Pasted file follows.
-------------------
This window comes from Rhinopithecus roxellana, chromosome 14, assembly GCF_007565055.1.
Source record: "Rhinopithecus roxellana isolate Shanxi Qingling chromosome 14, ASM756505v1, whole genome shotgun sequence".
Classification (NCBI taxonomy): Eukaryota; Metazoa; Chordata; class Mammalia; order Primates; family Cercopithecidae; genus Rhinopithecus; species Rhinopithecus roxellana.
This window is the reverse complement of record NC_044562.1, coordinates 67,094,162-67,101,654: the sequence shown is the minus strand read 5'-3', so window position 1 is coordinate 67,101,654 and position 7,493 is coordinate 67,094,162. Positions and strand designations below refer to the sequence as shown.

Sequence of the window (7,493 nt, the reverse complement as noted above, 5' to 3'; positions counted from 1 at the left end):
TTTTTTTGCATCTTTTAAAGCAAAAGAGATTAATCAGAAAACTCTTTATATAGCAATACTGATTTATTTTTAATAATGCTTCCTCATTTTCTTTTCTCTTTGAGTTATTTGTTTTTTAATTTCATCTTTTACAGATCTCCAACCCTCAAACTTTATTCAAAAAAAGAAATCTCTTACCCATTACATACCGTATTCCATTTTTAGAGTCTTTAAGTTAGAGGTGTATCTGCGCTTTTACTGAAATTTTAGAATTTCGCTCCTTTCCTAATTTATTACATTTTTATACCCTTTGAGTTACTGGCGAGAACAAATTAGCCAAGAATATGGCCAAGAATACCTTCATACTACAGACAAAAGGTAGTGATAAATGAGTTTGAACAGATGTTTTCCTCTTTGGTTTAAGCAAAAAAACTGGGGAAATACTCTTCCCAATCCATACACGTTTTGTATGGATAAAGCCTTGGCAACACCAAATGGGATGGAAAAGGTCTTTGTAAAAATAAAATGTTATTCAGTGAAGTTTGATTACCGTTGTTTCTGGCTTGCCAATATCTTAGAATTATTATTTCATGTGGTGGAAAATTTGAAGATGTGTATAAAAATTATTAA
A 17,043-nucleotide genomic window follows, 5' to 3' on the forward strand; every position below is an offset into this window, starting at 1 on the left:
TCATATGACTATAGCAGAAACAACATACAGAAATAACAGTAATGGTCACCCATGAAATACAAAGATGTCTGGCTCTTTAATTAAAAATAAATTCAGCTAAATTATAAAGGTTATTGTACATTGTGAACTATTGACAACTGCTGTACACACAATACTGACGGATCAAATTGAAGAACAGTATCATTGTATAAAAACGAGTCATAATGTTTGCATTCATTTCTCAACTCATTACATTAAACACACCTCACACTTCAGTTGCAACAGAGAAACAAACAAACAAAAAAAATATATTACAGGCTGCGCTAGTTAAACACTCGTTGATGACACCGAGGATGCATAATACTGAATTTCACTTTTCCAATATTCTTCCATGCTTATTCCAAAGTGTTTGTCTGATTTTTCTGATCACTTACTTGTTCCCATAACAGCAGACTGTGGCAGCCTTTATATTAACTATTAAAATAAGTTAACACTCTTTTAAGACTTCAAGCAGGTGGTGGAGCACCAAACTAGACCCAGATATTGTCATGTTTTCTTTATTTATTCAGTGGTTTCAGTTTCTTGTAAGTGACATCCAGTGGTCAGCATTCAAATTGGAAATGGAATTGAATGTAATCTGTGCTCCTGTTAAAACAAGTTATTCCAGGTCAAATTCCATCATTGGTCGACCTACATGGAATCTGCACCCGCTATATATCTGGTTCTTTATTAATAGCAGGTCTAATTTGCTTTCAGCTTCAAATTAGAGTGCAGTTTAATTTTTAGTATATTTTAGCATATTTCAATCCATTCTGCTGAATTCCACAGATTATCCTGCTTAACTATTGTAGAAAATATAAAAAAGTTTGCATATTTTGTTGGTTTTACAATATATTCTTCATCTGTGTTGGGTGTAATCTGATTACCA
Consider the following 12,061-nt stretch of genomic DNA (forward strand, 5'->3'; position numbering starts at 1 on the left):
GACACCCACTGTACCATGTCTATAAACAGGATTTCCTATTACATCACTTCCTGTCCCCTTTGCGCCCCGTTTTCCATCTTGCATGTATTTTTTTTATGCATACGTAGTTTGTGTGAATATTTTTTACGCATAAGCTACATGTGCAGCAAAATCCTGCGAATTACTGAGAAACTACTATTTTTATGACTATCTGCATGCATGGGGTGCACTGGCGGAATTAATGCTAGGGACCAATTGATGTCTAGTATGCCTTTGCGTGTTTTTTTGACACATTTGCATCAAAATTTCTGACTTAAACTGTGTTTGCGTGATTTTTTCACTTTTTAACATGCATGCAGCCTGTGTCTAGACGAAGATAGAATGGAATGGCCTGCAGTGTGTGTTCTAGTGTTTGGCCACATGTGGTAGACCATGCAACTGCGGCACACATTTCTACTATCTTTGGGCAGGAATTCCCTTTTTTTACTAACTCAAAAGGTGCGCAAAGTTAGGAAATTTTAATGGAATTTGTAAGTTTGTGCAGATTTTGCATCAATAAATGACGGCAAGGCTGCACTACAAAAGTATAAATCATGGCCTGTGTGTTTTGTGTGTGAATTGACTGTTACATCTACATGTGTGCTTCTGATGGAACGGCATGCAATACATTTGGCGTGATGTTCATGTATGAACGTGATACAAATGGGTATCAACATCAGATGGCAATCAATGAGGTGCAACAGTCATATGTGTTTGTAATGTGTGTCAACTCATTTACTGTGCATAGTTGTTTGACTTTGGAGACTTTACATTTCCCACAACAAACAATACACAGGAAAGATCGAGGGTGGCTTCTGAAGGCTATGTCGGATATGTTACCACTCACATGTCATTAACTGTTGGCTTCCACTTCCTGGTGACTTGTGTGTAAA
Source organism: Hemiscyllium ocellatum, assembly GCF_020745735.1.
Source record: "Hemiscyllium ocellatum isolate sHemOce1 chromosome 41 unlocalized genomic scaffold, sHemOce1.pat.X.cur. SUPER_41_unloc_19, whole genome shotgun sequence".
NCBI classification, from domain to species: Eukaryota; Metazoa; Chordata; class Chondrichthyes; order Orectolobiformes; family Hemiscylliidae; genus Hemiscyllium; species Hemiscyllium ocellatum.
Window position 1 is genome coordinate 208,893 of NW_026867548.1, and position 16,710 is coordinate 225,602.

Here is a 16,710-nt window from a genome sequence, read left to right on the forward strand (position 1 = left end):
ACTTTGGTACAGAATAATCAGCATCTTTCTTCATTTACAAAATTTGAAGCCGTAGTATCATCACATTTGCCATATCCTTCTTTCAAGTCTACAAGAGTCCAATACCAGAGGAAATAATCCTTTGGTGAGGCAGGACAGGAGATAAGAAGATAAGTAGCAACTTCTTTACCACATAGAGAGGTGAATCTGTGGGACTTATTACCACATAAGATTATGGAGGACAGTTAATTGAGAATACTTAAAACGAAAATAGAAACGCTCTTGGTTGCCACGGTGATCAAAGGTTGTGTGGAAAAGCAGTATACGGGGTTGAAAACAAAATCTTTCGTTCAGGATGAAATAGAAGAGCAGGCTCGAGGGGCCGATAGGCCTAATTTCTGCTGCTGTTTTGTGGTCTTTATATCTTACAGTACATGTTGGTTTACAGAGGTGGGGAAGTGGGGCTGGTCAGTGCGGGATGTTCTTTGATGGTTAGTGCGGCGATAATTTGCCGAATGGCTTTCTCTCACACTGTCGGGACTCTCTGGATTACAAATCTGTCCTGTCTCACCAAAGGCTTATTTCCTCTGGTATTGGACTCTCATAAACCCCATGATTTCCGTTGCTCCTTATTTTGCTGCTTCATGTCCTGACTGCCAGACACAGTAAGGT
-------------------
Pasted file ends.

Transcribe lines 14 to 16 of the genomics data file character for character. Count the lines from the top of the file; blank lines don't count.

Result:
Window position 1 is genome coordinate 208,893 of NW_026867548.1, and position 16,710 is coordinate 225,602.

Here is a 16,710-nt window from a genome sequence, read left to right on the forward strand (position 1 = left end):
ACTTTGGTACAGAATAATCAGCATCTTTCTTCATTTACAAAATTTGAAGCCGTAGTATCATCACATTTGCCATATCCTTCTTTCAAGTCTACAAGAGTCCAATACCAGAGGAAATAATCCTTTGGTGAGGCAGGACAGGAGATAAGAAGATAAGTAGCAACTTCTTTACCACATAGAGAGGTGAATCTGTGGGACTTATTACCACATAAGATTATGGAGGACAGTTAATTGAGAATACTTAAAACGAAAATAGAAACGCTCTTGGTTGCCACGGTGATCAAAGGTTGTGTGGAAAAGCAGTATACGGGGTTGAAAACAAAATCTTTCGTTCAGGATGAAATAGAAGAGCAGGCTCGAGGGGCCGATAGGCCTAATTTCTGCTGCTGTTTTGTGGTCTTTATATCTTACAGTACATGTTGGTTTACAGAGGTGGGGAAGTGGGGCTGGTCAGTGCGGGATGTTCTTTGATGGTTAGTGCGGCGATAATTTGCCGAATGGCTTTCTCTCACACTGTCGGGACTCTCTGGATTACAAATCTGTCCTGTCTCACCAAAGGCTTATTTCCTCTGGTATTGGACTCTCATAAACCCCATGATTTCCGTTGCTCCTTATTTTGCTGCTTCATGTCCTGACTGCCAGACACAGTAAGGT